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Zimm, I have not been loading all that long, so take what I say with a few grains of salt...

For "enjoyable" plinking, I've settled on 240 gr. hard cast SWC from Oregon Trails with 8.5 grains of TightGroup and Win LP primers. I shoot a Vaquero with a 5.25" bbl. This load is very accurate out to about 75yds (the best I can do, as of the moment) and considerably less than full load magnum. This load chronos at 1025 fps +- 12 pfs.

This load also works well in my Marlin 1894SS. I haven't chronoed this with the Marlin, but it's still real mild. At 100yds, prone position, open sites, the drop is just a tad under 8 inches, so I figure the velocity is somewhere in the neighborhood of 1100 fps.

I also make up hunting loads using H110. But for just general fun, I prefer the lower speeds and recoil that I get with TG.

My 2 bits... As always, YMMV.
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Old May 26, 2005, 11:31 AM   #13
MADISON
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44 mag light target load

44 mag light target load
All these loads are with a 240 grain JHP.
For a normally lite .44 Magnum load I use my .41 Magnum load of 17.5 grains of 2400.
For a PPC load I use 5.0 grains of Unique.
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Old May 26, 2005, 12:33 PM   #14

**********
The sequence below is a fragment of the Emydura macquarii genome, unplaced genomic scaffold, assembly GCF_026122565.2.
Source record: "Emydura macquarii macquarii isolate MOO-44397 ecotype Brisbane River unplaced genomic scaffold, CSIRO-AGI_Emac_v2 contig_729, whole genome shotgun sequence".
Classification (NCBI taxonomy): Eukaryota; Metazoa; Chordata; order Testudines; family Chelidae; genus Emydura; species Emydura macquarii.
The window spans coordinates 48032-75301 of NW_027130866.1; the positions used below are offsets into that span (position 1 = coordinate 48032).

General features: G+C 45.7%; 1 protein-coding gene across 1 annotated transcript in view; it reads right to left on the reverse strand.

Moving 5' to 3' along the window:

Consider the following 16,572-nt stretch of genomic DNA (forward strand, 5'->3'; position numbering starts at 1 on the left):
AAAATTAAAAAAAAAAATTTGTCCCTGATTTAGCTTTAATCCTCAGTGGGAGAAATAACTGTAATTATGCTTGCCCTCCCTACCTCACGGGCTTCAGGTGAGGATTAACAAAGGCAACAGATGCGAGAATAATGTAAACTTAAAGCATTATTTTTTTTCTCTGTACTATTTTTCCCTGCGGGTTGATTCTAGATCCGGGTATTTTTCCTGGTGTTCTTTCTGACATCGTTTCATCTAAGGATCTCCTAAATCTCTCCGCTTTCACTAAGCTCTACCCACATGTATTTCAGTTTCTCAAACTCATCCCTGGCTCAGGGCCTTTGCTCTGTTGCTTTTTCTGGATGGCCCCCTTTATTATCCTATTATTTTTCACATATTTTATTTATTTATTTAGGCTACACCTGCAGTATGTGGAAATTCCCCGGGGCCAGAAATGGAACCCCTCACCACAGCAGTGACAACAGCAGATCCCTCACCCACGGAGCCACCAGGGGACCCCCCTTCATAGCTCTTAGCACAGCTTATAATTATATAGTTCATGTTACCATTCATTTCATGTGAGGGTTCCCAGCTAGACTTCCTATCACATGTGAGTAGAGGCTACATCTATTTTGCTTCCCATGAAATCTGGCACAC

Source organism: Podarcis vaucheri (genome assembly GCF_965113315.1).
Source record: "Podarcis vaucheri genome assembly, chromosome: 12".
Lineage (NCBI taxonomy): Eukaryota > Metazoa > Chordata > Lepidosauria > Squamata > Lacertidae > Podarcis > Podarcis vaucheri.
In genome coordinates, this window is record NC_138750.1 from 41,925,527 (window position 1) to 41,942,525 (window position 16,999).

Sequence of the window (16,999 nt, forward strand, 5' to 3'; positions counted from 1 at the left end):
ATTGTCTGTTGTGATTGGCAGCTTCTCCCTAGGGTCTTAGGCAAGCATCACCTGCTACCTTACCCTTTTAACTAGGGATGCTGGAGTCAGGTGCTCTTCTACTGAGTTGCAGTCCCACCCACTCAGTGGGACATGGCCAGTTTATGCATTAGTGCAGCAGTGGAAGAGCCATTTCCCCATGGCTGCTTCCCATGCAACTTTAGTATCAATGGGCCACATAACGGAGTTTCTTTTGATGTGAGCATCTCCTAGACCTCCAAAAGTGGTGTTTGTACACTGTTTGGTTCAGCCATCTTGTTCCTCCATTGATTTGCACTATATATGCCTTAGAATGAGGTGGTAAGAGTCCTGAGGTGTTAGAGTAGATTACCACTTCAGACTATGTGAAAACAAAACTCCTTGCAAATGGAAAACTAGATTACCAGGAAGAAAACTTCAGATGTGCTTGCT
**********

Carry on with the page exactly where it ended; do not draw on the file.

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Quote:
Are the jacketed bullets easier to clean the bore after shooting?
Quote:
Any other recommedations?
Every time I shoot lead bullets I always end up with leading in the barrel. So I asked numerous gunsmiths if it is ok to finish up a shooting session with jacketed bullets. In other words, shoot the leading out with jacketed bullets. I have yet to hear a gunsmith say that practice is bad.

However, because of all the press about lead bullets and lead poisoning, I no longer shoot lead bullets. Plus, all of my shooting is now done at an outdoor range (partly for this reason).

I now shoot plated bullets. Either West Coast Bullets or Rainier Bullets. They are perfect for reduced velocities. In fact, I have consulted the CEO of West Coast and he says there is no problem with using lead bullet data.

The only problem is if you try to extract magnum velocities out of plated bullets you might get some slivers of copper in the barrel. I have not seen this, personally.

http://www.rainierballistics.com/loaddataMW.htm
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Old May 31, 2005, 11:22 PM   #15
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unclenick

Back many days ago W296 with a reduced load was making guns blow up. They recomend you only run 296 at near or max load. It was a rare thing to have a gun KB because of 296 and a reduced load. But I think it had something to do with the increased air space in the cartridge.
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Old May 31, 2005, 11:38 PM   #16
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I've taken Lymans 180g WC all the way down to 10.0g 2400...so light there was no muzzle rise.